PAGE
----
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Review
, 27 (4), 241-7

Prevalence and Outcome of Partial Remission in Depression

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Review

Prevalence and Outcome of Partial Remission in Depression

Richard Tranter et al. J Psychiatry Neurosci.

Abstract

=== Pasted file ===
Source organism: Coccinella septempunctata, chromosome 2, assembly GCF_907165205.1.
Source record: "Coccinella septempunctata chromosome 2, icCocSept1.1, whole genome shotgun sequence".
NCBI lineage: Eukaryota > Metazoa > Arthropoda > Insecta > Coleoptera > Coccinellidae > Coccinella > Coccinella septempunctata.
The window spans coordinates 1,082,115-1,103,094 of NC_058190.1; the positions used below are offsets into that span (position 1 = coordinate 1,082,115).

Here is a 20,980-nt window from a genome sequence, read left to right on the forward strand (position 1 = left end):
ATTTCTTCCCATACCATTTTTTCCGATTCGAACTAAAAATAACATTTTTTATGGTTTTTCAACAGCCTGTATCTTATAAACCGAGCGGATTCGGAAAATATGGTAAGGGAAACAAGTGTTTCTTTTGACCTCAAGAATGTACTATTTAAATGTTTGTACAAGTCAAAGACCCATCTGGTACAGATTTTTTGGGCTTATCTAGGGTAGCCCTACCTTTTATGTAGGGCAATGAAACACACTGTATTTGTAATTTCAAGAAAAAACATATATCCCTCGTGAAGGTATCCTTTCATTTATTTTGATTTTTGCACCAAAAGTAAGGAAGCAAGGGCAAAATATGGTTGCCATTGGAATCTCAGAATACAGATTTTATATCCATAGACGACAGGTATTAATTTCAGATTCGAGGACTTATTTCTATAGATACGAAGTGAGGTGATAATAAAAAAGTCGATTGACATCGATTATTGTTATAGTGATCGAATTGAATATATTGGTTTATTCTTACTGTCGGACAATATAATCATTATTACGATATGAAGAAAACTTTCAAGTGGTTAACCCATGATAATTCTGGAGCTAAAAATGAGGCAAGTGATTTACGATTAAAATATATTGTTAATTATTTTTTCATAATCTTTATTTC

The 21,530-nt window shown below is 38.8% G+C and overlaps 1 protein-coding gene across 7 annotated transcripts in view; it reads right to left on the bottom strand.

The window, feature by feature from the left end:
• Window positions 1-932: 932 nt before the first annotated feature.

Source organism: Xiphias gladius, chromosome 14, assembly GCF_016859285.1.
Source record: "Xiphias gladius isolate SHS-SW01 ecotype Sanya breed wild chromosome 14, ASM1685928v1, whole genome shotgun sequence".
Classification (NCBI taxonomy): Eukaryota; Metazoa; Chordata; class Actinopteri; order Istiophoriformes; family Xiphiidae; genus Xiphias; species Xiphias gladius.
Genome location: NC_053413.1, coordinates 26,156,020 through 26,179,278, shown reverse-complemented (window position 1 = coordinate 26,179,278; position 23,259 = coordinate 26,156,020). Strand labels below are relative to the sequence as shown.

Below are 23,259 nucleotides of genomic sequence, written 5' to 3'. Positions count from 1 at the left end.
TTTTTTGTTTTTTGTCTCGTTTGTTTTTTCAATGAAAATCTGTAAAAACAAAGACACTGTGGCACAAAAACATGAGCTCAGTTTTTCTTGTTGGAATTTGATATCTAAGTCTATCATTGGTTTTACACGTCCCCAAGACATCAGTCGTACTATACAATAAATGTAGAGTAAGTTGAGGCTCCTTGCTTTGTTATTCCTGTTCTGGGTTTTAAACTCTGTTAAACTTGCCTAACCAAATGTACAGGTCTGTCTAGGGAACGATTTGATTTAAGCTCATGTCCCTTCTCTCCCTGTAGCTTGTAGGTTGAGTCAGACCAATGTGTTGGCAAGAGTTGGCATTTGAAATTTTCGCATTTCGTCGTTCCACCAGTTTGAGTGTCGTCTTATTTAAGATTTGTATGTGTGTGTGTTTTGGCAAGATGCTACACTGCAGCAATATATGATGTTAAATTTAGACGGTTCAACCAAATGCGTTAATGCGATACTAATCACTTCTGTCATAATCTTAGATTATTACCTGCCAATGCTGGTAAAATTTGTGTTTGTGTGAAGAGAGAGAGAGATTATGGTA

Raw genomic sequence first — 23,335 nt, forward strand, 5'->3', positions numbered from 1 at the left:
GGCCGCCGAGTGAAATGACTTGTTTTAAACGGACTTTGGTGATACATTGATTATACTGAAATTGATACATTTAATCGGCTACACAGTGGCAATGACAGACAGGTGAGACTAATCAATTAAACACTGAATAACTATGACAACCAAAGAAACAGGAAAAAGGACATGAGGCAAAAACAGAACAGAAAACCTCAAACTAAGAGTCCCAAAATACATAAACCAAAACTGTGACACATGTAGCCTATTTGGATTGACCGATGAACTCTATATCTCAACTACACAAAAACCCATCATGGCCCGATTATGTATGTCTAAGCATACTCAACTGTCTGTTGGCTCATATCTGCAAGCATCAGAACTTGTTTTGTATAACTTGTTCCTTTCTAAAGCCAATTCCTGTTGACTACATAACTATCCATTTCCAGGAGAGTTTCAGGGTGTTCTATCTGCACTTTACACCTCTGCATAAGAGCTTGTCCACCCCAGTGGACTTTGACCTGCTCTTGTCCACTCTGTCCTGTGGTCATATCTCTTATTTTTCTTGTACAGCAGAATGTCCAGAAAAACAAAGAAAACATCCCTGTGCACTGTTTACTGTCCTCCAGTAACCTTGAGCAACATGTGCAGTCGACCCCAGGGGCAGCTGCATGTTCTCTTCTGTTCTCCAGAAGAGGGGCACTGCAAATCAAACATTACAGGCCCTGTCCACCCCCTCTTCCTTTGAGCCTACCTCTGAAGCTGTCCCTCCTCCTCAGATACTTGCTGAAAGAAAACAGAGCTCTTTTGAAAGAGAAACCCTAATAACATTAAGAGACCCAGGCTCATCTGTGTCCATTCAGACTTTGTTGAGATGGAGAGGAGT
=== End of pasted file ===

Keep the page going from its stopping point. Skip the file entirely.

The goal of treatment of major depression should be full remission. Many patients, however, fail to achieve or maintain symptom-free status. Residual depressive symptoms are common, even where there has been a robust response to antidepressant therapy. In clinical studies, approximately one-third of patients achieve a full remission, one-third experience a response and one-third are nonresponders. Partial remission is characterized by the presence of poorly defined residual symptoms. These symptoms typically include depressed mood, psychic anxiety, sleep disturbance, fatigue and diminished interest or pleasure. It is currently unclear which factors predict partial remission. However, it is clear that residual symptoms are powerful predictors of relapse, with relapse rates 3-6 times higher in patients with residual symptoms than in those who experience full remission. Residual symptoms are also associated with more medical and psychiatric visits, increased public assistance, disability benefits, thoughts of and attempts at suicide and chronicity. The risk of stroke and coronary events is also higher in patients with residual depressive symptoms. The substantial proportion of patients who achieve only partial remission has traditionally been neglected in antidepressant trials. Given that residual symptoms may relate, in part, to an incompatibility between patient and treatment, further research is needed to predict a better match. These symptoms are a clinically relevant state of illness, and the correct choice of initial antidepressant treatment should offer the greatest chance of achieving full remission.

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